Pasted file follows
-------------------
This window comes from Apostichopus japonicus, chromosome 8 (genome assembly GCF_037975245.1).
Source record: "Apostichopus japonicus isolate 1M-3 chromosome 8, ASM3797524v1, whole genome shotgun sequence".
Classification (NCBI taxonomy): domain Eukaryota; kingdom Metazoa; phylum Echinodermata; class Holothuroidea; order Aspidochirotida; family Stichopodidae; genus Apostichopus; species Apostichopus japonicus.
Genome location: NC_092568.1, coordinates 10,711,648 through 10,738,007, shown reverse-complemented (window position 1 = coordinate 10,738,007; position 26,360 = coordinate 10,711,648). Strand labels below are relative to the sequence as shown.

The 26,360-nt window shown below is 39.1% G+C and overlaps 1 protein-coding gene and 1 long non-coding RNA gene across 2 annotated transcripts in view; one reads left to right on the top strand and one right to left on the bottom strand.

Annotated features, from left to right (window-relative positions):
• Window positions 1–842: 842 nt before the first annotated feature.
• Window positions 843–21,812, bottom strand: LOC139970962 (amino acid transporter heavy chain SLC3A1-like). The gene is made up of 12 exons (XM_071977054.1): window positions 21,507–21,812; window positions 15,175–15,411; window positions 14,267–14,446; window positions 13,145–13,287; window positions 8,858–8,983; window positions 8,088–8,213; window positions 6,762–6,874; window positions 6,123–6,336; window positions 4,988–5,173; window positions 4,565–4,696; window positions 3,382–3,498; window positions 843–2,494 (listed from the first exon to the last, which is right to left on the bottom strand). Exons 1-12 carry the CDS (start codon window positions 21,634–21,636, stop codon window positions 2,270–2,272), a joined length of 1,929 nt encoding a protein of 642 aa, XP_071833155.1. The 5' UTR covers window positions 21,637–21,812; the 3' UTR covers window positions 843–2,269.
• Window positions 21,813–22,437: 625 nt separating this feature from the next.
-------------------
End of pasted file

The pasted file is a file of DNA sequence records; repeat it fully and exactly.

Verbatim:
This window comes from Apostichopus japonicus, chromosome 8 (genome assembly GCF_037975245.1).
Source record: "Apostichopus japonicus isolate 1M-3 chromosome 8, ASM3797524v1, whole genome shotgun sequence".
Classification (NCBI taxonomy): domain Eukaryota; kingdom Metazoa; phylum Echinodermata; class Holothuroidea; order Aspidochirotida; family Stichopodidae; genus Apostichopus; species Apostichopus japonicus.
Genome location: NC_092568.1, coordinates 10,711,648 through 10,738,007, shown reverse-complemented (window position 1 = coordinate 10,738,007; position 26,360 = coordinate 10,711,648). Strand labels below are relative to the sequence as shown.

The 26,360-nt window shown below is 39.1% G+C and overlaps 1 protein-coding gene and 1 long non-coding RNA gene across 2 annotated transcripts in view; one reads left to right on the top strand and one right to left on the bottom strand.

Annotated features, from left to right (window-relative positions):
• Window positions 1–842: 842 nt before the first annotated feature.
• Window positions 843–21,812, bottom strand: LOC139970962 (amino acid transporter heavy chain SLC3A1-like). The gene is made up of 12 exons (XM_071977054.1): window positions 21,507–21,812; window positions 15,175–15,411; window positions 14,267–14,446; window positions 13,145–13,287; window positions 8,858–8,983; window positions 8,088–8,213; window positions 6,762–6,874; window positions 6,123–6,336; window positions 4,988–5,173; window positions 4,565–4,696; window positions 3,382–3,498; window positions 843–2,494 (listed from the first exon to the last, which is right to left on the bottom strand). Exons 1-12 carry the CDS (start codon window positions 21,634–21,636, stop codon window positions 2,270–2,272), a joined length of 1,929 nt encoding a protein of 642 aa, XP_071833155.1. The 5' UTR covers window positions 21,637–21,812; the 3' UTR covers window positions 843–2,269.
• Window positions 21,813–22,437: 625 nt separating this feature from the next.